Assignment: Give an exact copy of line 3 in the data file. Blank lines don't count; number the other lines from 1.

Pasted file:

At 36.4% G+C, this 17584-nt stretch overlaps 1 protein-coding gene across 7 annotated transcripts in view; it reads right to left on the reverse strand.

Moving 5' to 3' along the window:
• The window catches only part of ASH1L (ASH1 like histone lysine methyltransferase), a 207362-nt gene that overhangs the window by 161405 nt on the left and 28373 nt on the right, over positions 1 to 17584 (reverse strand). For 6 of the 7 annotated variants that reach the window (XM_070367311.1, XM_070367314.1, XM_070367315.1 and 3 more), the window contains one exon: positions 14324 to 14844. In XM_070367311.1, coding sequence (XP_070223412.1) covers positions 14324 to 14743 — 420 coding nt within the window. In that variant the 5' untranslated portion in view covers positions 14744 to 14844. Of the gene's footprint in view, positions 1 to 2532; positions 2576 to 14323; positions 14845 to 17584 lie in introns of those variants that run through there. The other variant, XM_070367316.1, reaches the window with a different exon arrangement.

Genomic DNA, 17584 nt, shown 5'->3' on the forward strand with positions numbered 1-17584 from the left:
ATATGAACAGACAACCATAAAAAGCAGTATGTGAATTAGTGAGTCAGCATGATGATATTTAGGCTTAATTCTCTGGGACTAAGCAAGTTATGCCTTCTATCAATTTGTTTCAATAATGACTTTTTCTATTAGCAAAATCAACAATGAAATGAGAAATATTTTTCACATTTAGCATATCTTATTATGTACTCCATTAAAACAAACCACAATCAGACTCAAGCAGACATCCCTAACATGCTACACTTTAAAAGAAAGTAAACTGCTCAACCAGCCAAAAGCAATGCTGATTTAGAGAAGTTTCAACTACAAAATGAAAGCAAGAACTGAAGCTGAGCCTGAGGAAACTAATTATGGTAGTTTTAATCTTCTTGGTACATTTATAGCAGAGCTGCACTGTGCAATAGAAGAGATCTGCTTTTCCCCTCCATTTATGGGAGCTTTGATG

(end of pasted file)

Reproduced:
• The window catches only part of ASH1L (ASH1 like histone lysine methyltransferase), a 207362-nt gene that overhangs the window by 161405 nt on the left and 28373 nt on the right, over positions 1 to 17584 (reverse strand). For 6 of the 7 annotated variants that reach the window (XM_070367311.1, XM_070367314.1, XM_070367315.1 and 3 more), the window contains one exon: positions 14324 to 14844. In XM_070367311.1, coding sequence (XP_070223412.1) covers positions 14324 to 14743 — 420 coding nt within the window. In that variant the 5' untranslated portion in view covers positions 14744 to 14844. Of the gene's footprint in view, positions 1 to 2532; positions 2576 to 14323; positions 14845 to 17584 lie in introns of those variants that run through there. The other variant, XM_070367316.1, reaches the window with a different exon arrangement.